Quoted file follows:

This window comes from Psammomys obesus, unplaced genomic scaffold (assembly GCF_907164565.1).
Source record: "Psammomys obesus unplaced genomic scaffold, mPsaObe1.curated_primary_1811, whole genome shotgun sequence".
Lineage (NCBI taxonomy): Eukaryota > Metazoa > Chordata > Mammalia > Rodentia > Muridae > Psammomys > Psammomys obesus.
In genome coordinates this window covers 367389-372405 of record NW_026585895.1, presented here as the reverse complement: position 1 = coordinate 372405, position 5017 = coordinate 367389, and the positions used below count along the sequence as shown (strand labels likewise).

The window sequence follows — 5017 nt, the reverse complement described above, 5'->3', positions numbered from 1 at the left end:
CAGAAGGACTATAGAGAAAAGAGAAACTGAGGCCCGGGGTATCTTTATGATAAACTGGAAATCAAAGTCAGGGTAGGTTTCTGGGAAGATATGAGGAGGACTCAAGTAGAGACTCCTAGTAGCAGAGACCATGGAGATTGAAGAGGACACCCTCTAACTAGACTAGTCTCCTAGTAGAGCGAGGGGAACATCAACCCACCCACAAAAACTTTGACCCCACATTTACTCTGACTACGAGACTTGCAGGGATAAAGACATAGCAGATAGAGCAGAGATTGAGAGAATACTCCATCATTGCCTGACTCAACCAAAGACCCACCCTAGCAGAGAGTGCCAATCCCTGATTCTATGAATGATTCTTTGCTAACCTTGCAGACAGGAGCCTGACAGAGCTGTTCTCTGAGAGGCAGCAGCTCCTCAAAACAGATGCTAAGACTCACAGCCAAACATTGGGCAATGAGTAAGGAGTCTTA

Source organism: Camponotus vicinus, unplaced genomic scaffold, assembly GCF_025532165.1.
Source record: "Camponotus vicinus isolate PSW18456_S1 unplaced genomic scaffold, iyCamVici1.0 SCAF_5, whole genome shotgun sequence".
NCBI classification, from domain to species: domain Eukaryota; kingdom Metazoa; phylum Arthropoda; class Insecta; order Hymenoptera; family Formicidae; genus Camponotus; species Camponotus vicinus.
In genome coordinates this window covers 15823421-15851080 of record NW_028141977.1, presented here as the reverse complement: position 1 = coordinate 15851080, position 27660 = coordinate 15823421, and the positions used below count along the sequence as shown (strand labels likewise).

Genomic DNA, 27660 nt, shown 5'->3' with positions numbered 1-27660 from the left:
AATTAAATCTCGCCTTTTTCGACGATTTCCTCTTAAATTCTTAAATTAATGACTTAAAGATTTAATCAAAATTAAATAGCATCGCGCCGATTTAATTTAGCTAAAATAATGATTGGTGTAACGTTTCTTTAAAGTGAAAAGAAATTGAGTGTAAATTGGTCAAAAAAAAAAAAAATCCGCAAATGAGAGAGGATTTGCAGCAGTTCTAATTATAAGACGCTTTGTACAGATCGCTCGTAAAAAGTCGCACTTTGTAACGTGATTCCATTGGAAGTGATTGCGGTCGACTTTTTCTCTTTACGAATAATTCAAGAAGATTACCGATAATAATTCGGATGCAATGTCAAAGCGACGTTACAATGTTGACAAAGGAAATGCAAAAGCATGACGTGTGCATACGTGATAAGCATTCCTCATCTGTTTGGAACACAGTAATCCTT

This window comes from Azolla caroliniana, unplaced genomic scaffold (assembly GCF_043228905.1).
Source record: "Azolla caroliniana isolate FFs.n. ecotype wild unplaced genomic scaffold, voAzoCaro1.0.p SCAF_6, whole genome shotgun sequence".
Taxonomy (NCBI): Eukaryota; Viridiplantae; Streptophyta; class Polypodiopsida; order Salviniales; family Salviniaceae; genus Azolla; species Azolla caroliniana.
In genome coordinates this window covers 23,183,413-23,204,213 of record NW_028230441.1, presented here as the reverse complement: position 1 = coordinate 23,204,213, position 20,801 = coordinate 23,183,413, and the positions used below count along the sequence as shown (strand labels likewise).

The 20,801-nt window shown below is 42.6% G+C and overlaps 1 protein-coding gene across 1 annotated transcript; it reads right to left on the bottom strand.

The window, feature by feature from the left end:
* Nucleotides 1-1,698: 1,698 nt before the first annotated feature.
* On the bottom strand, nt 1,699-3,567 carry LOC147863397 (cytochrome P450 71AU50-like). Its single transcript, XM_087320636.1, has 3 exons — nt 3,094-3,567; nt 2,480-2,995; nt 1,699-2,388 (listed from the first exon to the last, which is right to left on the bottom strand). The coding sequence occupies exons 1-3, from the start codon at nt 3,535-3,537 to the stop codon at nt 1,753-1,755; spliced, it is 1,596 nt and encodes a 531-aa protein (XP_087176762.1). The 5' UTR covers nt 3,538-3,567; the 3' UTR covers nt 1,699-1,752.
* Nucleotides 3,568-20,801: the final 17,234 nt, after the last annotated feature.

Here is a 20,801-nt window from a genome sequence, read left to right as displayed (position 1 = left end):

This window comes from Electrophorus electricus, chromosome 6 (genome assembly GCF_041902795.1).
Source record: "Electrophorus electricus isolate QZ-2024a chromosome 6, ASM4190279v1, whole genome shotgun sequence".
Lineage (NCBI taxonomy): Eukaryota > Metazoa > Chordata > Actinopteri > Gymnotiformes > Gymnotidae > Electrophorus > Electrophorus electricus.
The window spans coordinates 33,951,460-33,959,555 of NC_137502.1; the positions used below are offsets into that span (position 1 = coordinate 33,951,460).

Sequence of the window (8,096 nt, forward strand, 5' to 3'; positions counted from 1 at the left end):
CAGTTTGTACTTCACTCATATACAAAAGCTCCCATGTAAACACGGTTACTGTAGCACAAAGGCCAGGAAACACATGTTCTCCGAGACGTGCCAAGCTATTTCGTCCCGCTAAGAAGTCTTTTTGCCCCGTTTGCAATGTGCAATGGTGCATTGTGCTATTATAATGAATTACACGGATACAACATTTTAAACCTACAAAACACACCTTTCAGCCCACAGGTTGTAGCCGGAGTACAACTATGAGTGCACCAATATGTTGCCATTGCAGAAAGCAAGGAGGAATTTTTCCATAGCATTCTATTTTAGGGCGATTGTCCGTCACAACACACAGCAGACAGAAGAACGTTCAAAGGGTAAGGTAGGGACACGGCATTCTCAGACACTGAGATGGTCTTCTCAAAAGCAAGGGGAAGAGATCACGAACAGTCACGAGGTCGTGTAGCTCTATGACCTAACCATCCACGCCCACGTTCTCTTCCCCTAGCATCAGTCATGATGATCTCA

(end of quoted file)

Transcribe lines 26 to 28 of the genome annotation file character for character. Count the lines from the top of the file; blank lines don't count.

The window spans coordinates 33,951,460-33,959,555 of NC_137502.1; the positions used below are offsets into that span (position 1 = coordinate 33,951,460).

Sequence of the window (8,096 nt, forward strand, 5' to 3'; positions counted from 1 at the left end):
CAGTTTGTACTTCACTCATATACAAAAGCTCCCATGTAAACACGGTTACTGTAGCACAAAGGCCAGGAAACACATGTTCTCCGAGACGTGCCAAGCTATTTCGTCCCGCTAAGAAGTCTTTTTGCCCCGTTTGCAATGTGCAATGGTGCATTGTGCTATTATAATGAATTACACGGATACAACATTTTAAACCTACAAAACACACCTTTCAGCCCACAGGTTGTAGCCGGAGTACAACTATGAGTGCACCAATATGTTGCCATTGCAGAAAGCAAGGAGGAATTTTTCCATAGCATTCTATTTTAGGGCGATTGTCCGTCACAACACACAGCAGACAGAAGAACGTTCAAAGGGTAAGGTAGGGACACGGCATTCTCAGACACTGAGATGGTCTTCTCAAAAGCAAGGGGAAGAGATCACGAACAGTCACGAGGTCGTGTAGCTCTATGACCTAACCATCCACGCCCACGTTCTCTTCCCCTAGCATCAGTCATGATGATCTCA